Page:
German steers our javelin ace
April 15, 2008
By Mike Hurst
AUSTRALIA’S Olympic javelin throw medal hope Jarrod Bannister has a new coach _ former East German world recordholder Uwe Hohn, a titan who changed the shape of his sport.
Hohn has been working with the young Queenslander at the Australian Institute of Sport in Canberra for the last three days and plans to remain there for another month with the support of Athletics Australia who have wisely sanctioned what some may feel is a dangerous liaison.
The East German never failed a drugs test and there is no suggestion that Hohn or Bannister would ever become involved with performance-enhancing drugs.
But a previous regime at AA were stung badly in 1997 when they tried to hire Dr Ekkart Arbeit, the former chief throws coach and subsequently head coach of the former communist sports power after it was revealed that he was a mastermind of the East German national doping plan.
As a consequence a veil of secrecy has surrounded Hohn’s presence in Canberra where he last competed at the 1985 World Cup winning with a massive throw of 96.96m.
No mere spear carrier in the theatre of athletics, Hohn was so great that he threw the javelin a world record 104.80m, a distance which in some stadia would have seen the deadly device land in the spectator seating area and certainly on the track in most other arenas.
Due to such fears, the IAAF changed the aerodynamics of the men’s javelin in April 1986 and no man since has cracked the 100m barrier. The world record with the new javelin is 98.48m thrown by Czech Jan Zelezny in 1996.
But Hohn has hopes that Bannister, who was born in October 1984 three months after Hohn’s historic world record, may be the next 100-metre man.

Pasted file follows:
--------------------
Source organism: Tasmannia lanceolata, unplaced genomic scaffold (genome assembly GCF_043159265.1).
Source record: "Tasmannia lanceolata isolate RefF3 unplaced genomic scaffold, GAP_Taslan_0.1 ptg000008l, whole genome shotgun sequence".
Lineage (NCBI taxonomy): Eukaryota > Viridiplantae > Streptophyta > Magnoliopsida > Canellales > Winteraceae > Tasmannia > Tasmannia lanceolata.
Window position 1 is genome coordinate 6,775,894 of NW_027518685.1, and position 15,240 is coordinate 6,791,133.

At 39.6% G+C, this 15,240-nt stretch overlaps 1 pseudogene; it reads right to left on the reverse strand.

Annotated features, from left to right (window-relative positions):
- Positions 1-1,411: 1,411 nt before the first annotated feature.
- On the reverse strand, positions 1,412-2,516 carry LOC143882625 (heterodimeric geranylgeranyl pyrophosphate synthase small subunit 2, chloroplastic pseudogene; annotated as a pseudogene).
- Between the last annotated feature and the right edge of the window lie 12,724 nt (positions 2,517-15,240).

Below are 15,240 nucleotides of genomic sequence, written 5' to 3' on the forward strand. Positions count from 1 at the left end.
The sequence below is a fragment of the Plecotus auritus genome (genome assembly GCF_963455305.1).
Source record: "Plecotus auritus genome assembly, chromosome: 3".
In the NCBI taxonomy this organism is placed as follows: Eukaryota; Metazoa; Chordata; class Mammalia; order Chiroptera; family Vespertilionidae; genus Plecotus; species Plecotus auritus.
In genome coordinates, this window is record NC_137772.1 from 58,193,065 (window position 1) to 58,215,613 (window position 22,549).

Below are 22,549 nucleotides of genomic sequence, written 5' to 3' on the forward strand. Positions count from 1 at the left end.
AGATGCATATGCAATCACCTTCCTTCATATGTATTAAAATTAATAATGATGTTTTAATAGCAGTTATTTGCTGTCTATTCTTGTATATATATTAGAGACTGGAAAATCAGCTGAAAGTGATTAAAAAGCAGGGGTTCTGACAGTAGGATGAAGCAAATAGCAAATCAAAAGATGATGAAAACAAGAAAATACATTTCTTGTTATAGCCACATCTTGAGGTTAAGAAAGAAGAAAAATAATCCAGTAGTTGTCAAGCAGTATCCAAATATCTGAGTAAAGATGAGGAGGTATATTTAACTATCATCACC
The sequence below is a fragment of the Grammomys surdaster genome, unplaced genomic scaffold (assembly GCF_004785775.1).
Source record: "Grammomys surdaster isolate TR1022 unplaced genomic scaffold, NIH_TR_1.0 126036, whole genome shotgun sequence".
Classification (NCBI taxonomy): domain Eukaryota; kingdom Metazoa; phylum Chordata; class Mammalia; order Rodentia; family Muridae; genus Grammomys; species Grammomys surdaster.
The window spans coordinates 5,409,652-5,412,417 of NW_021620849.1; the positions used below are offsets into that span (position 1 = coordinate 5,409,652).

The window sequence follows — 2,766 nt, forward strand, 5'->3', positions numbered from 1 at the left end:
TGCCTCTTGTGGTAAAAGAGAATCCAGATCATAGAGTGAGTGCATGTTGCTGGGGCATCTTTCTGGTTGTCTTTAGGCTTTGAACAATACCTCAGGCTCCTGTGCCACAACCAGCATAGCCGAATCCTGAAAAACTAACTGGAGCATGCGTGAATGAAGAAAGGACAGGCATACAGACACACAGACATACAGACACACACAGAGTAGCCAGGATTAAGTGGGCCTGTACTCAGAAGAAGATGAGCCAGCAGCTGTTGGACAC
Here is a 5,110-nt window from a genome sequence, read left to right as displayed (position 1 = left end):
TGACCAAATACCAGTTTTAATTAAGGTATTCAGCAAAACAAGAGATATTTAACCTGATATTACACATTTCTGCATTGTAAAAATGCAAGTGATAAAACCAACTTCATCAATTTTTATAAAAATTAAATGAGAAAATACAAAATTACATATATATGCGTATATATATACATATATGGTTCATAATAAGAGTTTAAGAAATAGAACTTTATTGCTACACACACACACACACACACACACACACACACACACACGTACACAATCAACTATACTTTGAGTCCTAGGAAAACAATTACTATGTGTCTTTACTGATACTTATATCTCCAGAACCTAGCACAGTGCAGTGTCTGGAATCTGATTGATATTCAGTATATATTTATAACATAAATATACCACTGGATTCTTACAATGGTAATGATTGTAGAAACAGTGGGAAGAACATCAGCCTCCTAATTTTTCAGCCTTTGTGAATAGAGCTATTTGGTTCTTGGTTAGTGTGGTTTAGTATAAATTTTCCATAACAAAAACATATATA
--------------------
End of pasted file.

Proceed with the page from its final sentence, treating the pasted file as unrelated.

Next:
Bannister, 23, has the world’s longest throw so far this year with the 89.02m he threw with her previous coach, Victoria’s Garry Calvert, at the Australian championships last month in Brisbane. If he could repeat that distance in the Beijing final, he will almost certainly win a medal and quite possibly the gold.
But Bannister split with Calvert over a financial disagreement and sought out Hohn who was back in Germany having completed a three-year coaching term in Qatar.
Confronted with the facts by The Daily Telegraph yesterday, AA chief executive Danny Corcoran said: "Jarrod came to us and said, look, unfortnately I’ve split with my coach [Calvert] and then we had the scenario that he had contacted Uwe.
"We were obviously concerned for Jarrod because we have never in the history of our country had an 89-metre javelin thrower, a distance which puts him in medal contention for Beijing.
"So he said he wanted to follow this course of action and we said, OK, we’ll assist you to give you the best possible chance in Beijing.
"I asked Jarrod whether he was sure his relationship with his coach [Calvert] was finished. He said yes. I said what are you going to do? He said ‘I’m going to Germany’.
"Not that we wanted control, but we felt if Jarrod went to Germany we would lose control of a rudderless kid with plans that could go belly-up. Anyway, fortunately, we’ve been able to organise for Uwe to come to Australia for only the cost of a basic flight.
“I’m more comfortable with this than leaving Jarrod in Germany because he needs sports science backup, medical, physiotherapy _ everything he needs can be provided in Australia.”